Margarita's International Recipes


Empanada Gallega de carne

Galician Meat Pie

Empanada Gallega de carne

I have heard about empanadas gallegas since I was a little girl – growing up in Argentina, where there was so much immigration from Galicia that all Spaniards are referred to as "gallegos," that's to be expected – but it wasn't until this, my 46th year, that I finally was able to try such empanada. And I liked it.

It turns out that empanadas gallegas are not actually empanadas, at least not how we know them in Argentina (though, interestingly, the basic ingredients for the meat filling are pretty similar). Rather they are pies. The most traditional empanadas are made of tuna, but there is a large variety of fillings available, from pork to shrimp to eggplant to whatever is leftover from last night's dinner.

Every village in Galicia has its own empanada version and you can literally find dozens if not hundreds of recipes online. There is such a cult of the empanada gallega that there are several websites purely dedicated to them. The recipe I used comes from one such website, this one located in La Coruña in the northern part of Galicia.

I was very surprised at how well my empanadas turned out. The recipe was somewhat laborious but pretty simple, the empanada dough was a pleasure to work with – really, the easiest dough I've ever handled. I think the results were both beautiful and tasty.

The one change I would make is increase the salt in the dough. It currently calls for 1 teaspoon, but perhaps teaspoons are larger in Spain. Next time I'll use 1 1/2 teaspoons or even 2. As it was, the dough lacked flavor. I sort of eyeballed the quantities of the filling ingredients, but it worked out quite well. I also used jarred red bell peppers instead of fresh as I only realized I needed them when I watched the video attached to the original recipe. Finally, my one substantial change was to brown the beef before adding it to the sofrito, that was it had a chance of caramelizing a little bit and releasing some juices.

This recipe is to make one giant empanada - if you have a 16" pizza pan this is the time to take it out. However, I decided to make two smaller empanadas, both to have them fit on my baking sheets and to have one with a filling my kids would like better.

Note: when reading the recipe you may be appalled at the amount of oil used for the filling. Don't worry, the seasoned oil is "recycled" into the empanada dough.

Empanada Gallega de carne

Empanada Gallega de carne


    For the filling

  • 1 1/2 – 2 lbs beef, diced
  • salt and white pepper and paprika to taste
  • 2/3 cup olive oil
  • 1/2 cup sunflower or vegetable oil
  • 2 onions, coarsely chopped
  • 1 green bell pepper, coarsely chopped
  • 1 red bell pepper, coarsely chopped or 1/2 cup drained sliced red bell peppers from a jar
  • 1/3 cup chopped parsley
  • 5 garlic cloves, chopped
  • 1 tomato, chopped
  • 2/3 cup wine, broth or water

    For the dough

  • 4 cups all-purpose flour
  • 1 1/2 tsp bread yeast
  • 1 tsp salt (2 tsp)
  • 1 tsp paprika
  • 3/4 cup oil (from the filling)
  • 3/4 cup + 1 Tbsp. water

    For the empanda

  • 1 egg, beaten


For the filling

Season the diced beef with salt, white pepper and paprika.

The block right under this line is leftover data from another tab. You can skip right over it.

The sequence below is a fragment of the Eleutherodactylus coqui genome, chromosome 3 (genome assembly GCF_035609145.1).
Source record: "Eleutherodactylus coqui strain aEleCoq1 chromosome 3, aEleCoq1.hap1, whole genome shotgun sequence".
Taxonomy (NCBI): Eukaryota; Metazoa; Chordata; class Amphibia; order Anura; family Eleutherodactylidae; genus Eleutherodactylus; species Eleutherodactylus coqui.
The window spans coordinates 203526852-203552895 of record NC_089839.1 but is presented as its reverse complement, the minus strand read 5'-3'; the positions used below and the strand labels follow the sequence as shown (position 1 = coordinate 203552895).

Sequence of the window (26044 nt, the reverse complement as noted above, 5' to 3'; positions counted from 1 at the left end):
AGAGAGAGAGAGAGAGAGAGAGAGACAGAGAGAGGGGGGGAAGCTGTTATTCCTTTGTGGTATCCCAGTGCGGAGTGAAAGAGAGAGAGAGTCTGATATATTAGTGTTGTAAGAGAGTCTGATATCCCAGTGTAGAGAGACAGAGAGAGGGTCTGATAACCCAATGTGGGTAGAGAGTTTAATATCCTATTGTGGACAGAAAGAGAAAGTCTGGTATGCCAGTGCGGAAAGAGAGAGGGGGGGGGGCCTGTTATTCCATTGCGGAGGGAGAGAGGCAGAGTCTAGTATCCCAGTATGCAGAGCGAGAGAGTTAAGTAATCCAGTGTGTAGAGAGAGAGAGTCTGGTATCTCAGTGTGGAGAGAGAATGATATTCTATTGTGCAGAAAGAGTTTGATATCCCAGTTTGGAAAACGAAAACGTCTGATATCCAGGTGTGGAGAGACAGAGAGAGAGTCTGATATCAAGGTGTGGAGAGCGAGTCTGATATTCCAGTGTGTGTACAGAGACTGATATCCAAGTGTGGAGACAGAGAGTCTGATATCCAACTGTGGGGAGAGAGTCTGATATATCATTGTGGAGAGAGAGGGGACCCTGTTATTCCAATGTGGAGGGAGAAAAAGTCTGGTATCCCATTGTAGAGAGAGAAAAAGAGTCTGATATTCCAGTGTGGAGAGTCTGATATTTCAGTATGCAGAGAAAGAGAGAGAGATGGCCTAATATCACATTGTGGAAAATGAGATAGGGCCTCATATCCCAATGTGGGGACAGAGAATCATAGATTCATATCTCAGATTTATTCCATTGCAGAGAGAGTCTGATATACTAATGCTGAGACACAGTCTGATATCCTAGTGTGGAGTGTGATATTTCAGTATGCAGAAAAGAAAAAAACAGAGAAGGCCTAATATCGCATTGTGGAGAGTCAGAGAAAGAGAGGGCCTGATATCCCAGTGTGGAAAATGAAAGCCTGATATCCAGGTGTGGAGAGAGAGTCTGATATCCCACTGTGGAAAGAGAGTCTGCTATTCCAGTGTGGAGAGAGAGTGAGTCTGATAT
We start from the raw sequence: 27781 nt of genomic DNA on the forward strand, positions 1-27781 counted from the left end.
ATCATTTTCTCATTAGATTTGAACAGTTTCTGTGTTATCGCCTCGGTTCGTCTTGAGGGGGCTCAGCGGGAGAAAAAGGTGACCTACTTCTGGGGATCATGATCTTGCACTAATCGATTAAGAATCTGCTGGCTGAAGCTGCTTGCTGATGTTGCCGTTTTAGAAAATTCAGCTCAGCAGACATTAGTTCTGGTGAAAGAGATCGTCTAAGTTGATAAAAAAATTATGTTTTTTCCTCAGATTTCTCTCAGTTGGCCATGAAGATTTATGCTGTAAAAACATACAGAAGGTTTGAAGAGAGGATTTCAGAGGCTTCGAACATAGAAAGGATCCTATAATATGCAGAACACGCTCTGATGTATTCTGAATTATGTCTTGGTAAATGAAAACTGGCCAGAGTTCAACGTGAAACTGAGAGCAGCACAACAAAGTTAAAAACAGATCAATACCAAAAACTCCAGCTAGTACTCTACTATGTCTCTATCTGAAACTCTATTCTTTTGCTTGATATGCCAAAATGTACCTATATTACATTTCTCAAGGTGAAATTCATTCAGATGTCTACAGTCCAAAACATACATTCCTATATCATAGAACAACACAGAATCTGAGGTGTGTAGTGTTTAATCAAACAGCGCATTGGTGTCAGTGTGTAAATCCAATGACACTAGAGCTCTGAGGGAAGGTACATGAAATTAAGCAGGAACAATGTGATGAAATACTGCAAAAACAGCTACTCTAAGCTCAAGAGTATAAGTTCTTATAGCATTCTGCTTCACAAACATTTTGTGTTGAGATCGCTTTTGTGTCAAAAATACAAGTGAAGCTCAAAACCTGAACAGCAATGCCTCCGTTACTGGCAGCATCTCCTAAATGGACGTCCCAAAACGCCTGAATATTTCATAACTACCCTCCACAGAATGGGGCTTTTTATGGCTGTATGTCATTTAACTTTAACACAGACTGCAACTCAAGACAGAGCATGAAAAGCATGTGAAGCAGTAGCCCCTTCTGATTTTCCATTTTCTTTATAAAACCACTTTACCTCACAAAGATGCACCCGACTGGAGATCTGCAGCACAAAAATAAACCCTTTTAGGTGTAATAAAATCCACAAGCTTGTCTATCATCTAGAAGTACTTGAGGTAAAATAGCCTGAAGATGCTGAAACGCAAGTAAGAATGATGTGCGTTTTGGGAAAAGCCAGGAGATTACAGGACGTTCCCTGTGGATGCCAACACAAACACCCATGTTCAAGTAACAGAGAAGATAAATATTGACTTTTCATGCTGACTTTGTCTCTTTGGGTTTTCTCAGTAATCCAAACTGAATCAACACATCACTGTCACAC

Heat 3 Tbsp. Olive oil over medium-high heat. Add diced beef and brown on all sides. Remove with a slotted spoon and set aside.

Decrease temperature to medium. Add the onion, peppers, parsley and garlic to the pan. Pour sunflower oil and remaining olive oil over the onions. Cook, stirring occasionally, until onions start to get soft. Season with salt and pepper and stir in the chopped tomato and the wine. Continue cooking until the onions are transparent. Add the beef and any juices remaining on its plate and cook until the beef is cooked through.

Let beef cool a little and then strain into a bowl, reserving both the beef and the liquid. Transfer liquid into a small pan and boil off until only oil remains. Wait until it cools slightly and measure ¾ cup to use in the dough.

For the dough

Place flour in a bowl and make a whole in the center. Add the yeast, salt and paprika. Add 1/4 cup of the oil reserved from the filling. If you don't have enough left, top off with sunflower or regular oil. Add the water. Using a wooden spoon mix until all the ingredients are combined. Using your hands or an electric mixer with a bread attachment, knead the dough until it becomes smooth, elastic and not sticky. Place in a bowl and let rise for 1/2 hour.

For the empanada

Preheat oven to 400F. Cover one or two large baking or pizza pans with parchment paper.

Divide the dough in two (or in four, if you are planning to make 2 empanadas). On a flour surface, use a rolling pin to roll each one in a square or round shape 2 mm thick. Use a knife to cut uneven ends. Transfer to baking pan. Repeat with remaining dough, making sure that the tops match the bottoms on size and shape. Use leftover dough to make shapes with which to decorate the pie.

Place filling on the bottom crust, leaving some space at the margins. Cover with upper crust. Cut off any uneven edges. Cute a hole about 2 cm in diameter on the center of the pie. Brush pie with beaten egg. Top with prepared decorations. Fold edges to seal the pie. Cut slits on top dough.

Bake for 30 to 45 minutes, or until the top crust is golden.

Adapted from a recipe at La Empanada Gallega.

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